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Publishers Weekly, 2007-12-24 Browne once again proves she's the perfect reader of her own rollicking, raucous and riotously funny essays on motherhood and child rearing. You don't have to be a parent or even on the road to parenthood to appreciate her skewed views on the topic. She wonders why mothers dispense scare tactic misinformation to promote abstinence (like French kissing will make you "turn up pregnant") when the truth is far more frightening (episiotomies and "nipples the size of salad plates"). Browne's spirited reading coaxes the laughs out of the material with a gentle Southern drawl, not a standup comic's rim shot. Her observational humor is mixed with tales of empowerment and life lessons. Listeners will have a hard time staying dry-eyed during the final chapter where, choked with emotion, Browne relives a harrowing month that included a fatal car accident and a cancer diagnosis for a woman who was a second mother to her. Simultaneous release with the Simon & Schuster hardcover (Reviews, Nov. 12). (Jan. 1) Copyright 2007 Reed Business Information.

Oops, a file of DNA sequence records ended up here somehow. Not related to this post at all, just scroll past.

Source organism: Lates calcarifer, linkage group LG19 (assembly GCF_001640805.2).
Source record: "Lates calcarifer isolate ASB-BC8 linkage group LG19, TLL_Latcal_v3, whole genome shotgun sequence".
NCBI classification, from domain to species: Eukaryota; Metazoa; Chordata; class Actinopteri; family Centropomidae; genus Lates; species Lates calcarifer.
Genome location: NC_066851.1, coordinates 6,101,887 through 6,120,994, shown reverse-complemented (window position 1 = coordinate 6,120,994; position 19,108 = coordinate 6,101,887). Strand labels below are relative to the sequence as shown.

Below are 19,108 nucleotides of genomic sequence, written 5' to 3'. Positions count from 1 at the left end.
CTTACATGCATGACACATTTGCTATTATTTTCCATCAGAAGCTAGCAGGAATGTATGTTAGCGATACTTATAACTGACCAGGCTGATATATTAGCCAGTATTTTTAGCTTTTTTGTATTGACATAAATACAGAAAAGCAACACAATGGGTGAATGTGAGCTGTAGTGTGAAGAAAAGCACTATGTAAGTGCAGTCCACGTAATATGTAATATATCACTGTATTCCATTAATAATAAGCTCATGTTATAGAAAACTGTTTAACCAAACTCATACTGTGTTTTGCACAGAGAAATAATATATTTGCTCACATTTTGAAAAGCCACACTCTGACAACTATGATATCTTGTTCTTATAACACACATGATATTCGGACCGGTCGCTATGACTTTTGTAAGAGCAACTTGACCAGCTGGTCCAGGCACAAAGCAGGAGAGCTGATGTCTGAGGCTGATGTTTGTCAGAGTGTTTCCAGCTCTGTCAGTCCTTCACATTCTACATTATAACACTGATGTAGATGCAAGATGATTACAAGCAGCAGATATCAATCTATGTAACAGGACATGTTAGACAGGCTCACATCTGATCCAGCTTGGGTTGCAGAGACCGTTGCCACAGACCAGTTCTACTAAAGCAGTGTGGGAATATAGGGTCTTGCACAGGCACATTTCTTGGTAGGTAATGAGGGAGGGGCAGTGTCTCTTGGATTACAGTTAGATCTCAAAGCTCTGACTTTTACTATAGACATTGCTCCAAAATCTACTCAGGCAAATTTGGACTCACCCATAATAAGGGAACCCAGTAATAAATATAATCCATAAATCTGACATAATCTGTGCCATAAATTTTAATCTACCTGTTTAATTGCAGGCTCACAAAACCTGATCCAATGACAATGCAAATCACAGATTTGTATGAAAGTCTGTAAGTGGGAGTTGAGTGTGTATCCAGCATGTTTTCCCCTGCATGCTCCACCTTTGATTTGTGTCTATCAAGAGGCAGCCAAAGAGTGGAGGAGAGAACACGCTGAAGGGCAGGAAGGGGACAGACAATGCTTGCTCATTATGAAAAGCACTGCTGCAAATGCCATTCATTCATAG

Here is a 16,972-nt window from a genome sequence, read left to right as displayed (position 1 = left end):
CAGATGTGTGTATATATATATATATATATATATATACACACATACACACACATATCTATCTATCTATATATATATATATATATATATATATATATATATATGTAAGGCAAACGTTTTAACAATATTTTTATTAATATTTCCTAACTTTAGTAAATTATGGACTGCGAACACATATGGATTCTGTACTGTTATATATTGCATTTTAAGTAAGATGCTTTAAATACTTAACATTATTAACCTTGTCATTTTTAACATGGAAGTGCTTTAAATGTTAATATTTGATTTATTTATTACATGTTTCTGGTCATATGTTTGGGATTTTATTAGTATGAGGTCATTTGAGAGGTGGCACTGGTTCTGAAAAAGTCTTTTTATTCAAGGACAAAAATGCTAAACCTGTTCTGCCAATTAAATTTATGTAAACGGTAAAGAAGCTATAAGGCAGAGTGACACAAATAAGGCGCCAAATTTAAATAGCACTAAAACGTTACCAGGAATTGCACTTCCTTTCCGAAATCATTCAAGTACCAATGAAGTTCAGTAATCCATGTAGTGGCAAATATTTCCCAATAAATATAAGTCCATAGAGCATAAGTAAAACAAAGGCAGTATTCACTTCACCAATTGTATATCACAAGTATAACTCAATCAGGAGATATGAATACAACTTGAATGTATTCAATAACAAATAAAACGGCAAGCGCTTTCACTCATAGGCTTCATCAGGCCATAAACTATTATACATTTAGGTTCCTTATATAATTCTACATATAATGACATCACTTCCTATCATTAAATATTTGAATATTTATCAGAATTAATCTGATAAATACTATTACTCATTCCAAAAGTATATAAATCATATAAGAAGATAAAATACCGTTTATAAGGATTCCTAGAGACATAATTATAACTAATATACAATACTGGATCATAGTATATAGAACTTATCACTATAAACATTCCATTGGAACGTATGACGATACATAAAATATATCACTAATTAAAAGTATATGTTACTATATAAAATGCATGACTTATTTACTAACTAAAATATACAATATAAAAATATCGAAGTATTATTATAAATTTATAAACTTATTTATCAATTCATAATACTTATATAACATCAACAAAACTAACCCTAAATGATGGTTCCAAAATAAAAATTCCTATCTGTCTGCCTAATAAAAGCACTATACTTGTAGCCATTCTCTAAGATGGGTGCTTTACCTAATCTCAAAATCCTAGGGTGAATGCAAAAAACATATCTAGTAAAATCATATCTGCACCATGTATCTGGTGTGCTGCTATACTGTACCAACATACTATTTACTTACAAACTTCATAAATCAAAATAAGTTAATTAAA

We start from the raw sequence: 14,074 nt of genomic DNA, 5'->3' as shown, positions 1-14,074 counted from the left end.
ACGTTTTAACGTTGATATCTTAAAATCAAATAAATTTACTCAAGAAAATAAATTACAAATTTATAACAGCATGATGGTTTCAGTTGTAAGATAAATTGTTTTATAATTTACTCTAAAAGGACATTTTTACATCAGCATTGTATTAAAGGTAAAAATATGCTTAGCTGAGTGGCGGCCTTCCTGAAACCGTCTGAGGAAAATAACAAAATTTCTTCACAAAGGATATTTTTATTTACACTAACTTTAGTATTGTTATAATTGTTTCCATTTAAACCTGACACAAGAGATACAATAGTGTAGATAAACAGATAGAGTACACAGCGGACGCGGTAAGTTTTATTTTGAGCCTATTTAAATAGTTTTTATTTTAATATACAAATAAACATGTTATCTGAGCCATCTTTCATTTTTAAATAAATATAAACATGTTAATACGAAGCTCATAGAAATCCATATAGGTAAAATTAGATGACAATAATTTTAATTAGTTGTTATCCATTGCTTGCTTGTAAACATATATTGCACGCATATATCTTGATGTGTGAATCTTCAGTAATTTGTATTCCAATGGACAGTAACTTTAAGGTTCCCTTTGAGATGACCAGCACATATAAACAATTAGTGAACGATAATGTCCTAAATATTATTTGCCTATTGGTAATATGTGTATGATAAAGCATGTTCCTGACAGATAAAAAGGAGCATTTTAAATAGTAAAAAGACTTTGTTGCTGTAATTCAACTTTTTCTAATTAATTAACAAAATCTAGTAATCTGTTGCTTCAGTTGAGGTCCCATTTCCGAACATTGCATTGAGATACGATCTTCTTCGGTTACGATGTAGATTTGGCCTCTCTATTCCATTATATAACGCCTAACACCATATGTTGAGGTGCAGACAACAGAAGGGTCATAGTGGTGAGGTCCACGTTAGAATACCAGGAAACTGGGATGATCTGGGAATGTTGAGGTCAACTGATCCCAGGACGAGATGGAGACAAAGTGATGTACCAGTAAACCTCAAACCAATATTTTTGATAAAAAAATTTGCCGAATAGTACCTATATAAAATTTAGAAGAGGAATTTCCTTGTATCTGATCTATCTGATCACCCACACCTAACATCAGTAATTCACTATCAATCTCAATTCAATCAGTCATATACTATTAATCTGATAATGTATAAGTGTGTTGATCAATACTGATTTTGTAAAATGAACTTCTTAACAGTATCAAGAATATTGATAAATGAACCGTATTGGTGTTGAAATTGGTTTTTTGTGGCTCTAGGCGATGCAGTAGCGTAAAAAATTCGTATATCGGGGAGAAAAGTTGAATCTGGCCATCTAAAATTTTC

Publishers Weekly, 2007-11-12 After a successful foray as a novelist (2006's The Sweet Potato Queens' First Big-Ass Novel), Brown returns to instructional mode with this frothy and ribald guide to parenting ("the most incredibly full-time volunteer job ever"). Beginning with the physical changes during pregnancy, she notes the joy of gaining "big, voluptuous, cleaving breasts" until realizing that "most everything south of them grows exponentially at the same time." There's even advice on talking to a pregnant woman ("a crapshoot on a good day"). But fairly quickly, the baby is out and hungry ("Breast-feeding was just about the greatest job I ever had," Browne confesses, recalling her daughter "latched on to me like my own little refrigerator magnet"). At that point, there's a division between Alpha Moms ("who make their own dirt from scratch") and Beta Moms ("the one that Alpha Moms trust only to bring the paper towels and trash bags to the parties"). Like a sassy best girlfriend, Browne offers her (and her fellow Queens') brassy take on teaching tykes values and manners with an irreverent way of dealing with cussing and kids trying to bilk the Tooth Fairy out of $100. (Jan. 1) Copyright 2007 Reed Business Information.
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